Philippians 1:21

‘to live is Christ,
and to die is gain’

(Philippians 1:21)

This thought provoking statement is the Christian’s perspective on life and death; at least it was the apostle Paul’s, and we’d to well to learn from his ‘example’(Philippians 3:17), as he points out in this letter, which interestingly contains much to demonstrate this perspective.

Obviously Paul’s referring to our physical death in this verse, but first our life in Christ must begin with another death, which he describes using similar vivid language elsewhere: ‘I have been crucified with Christ, and it is no longer I who live, but Christ lives in me’(Galatians 2:20). Of course he doesn’t mean that we cease to exist and somehow get replaced, but we do undergo a life changing transformation, which involves a form of death and new life, filled with the Holy Spirit. As Paul clarifies later in the same letter, those ‘who belong to Christ have crucified the flesh with its passions and lusts. If we live by the Spirit, let’s also walk by the Spirit’(Galatians 5:24-25). This initial death combined with spiritual birth is often accompanied by other losses too, as was the case for Paul, who told the Philippians that he’d ‘suffered the loss of all things… that I may gain Christ and be found in Him’(Philippians 3:8-9).

So the Christian life begins with this death of sorts, and birth into new life ‘in Christ… a new creation. The old things… passed away… all things… new’(2 Corinthians 5:17). Moreover, through the ongoing work of the Holy Spirit in us, we’re enabled to ‘will and to work’(Philippians 2:13) for God’s purposes, ‘through Christ, who strengthens’(Philippians 4:13), becoming like ‘a living sacrifice… transformed’(Romans 12:1-2), ‘like-minded’(Philippians 2:2) with Christ.

So we begin to see why ‘to live’ really is ‘Christ’ for the Christian, and how Paul sees it as so all consuming; but what should it actually look like?

The first thing, very evident from this letter, and which we’d do well to recognise and nurture, is that we’re ‘members of the body’(1 Corinthians 12:12), as Paul puts it in several of his other letters. We’re ‘one body in Christ’(Romans 12:5), the aim being that ‘each individual part’(Ephesians 4:16) works collectively towards the growth and mutual loving support of the whole. The very fact that all of Paul’s teachings in the Bible are letters demonstrates this well. We’re still in that same ‘partnership’(Philippians 1:5). Paul was expecting to visit the Philippians to engage in further fruitful ‘work’(Philippians 1:22) amongst them, for their ‘progress and joy in the faith’(Philippians 1:25). Likewise, they had helped Paul, who was in prison, by sending ‘Epaphroditus’(Philippians 2:25) with gifts and support. His letter was partly to convey thanks for this ‘well-pleasing sacrifice to God’(Philippians 4:18).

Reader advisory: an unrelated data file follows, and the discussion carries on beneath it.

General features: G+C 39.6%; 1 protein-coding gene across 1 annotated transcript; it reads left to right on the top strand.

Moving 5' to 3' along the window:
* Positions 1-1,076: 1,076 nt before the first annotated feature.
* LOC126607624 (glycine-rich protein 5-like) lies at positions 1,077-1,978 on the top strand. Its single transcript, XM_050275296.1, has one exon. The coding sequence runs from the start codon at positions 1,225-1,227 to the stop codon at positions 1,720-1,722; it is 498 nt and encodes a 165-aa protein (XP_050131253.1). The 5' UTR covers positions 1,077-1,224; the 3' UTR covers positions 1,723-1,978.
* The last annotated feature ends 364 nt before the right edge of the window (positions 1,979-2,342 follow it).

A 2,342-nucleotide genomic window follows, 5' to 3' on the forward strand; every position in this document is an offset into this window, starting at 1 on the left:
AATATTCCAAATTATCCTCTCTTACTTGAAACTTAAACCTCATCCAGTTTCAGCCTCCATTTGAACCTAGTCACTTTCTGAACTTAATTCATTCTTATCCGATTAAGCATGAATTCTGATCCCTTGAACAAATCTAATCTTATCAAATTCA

However, our lives as this body of believers mustn’t be just inward looking. Our partnership and mission is for the ‘furtherance of the Good News’(Philippians 1:5), i.e. ‘the righteousness which is from God by faith’(Philippians 3:9). So we’re to be sold out for the gospel as well. Paul was excited to tell the Philippians how even his imprisonment had helped spread the gospel message, ‘to the whole palace guard’(Philippians 1:13). His letter reads partly like a mission report, aside from conveying the thanks, although it also contains much teaching.

That teaches us more about what ‘to live is Christ’ looks like. In addition to being this supportive community, sharing the gospel with the world, we’re also to behave in a way that’s ‘worthy of the Good News of Christ’(Philippians 1:27), as ‘children of God without defect… lights in the world’(Philippians 2:15). Paul prays for the Philippians, that they be ‘filled with the fruits of righteousness… through Jesus Christ’(Philippians 1:11). Such prayerfulness is another key characteristic of this blessed Christ-life too, through which we can experience ‘the peace of God, which surpasses all understanding’(Philippians 4:7), become ‘content’(Philippians 4:11) regardless of our circumstances, and ‘rejoice’(Philippians 1:18,2:17-18,3:1,4:4&10) – a particular feature of this joyful letter from Paul, despite it having been written from prison.

Then, even more challenging, we can become role models too, an ‘example’(Philippians 3:17) to one other, ultimately ‘imitators… of Christ’(1 Corinthians 11:1), always humbly aware, with Paul, that none of us are ‘already made perfect; but… press on… in Christ’(Philippians 3:12-14). So Paul makes central to his letter the example of ‘Christ’(Philippians 2:5ff.). There we’re again reminded that our joy, contentment, peace, gospel service and fellowship might include (but needn’t be quenched by) suffering, even ‘to the point of death’(Philippians 2:8). Nevertheless, our Lord’s glorious end reminds us why Paul could add ‘to die is gain’, because ‘our citizenship is in heaven’(Philippians 3:20), ‘with Christ, which is far better’(Philippians 1:23).

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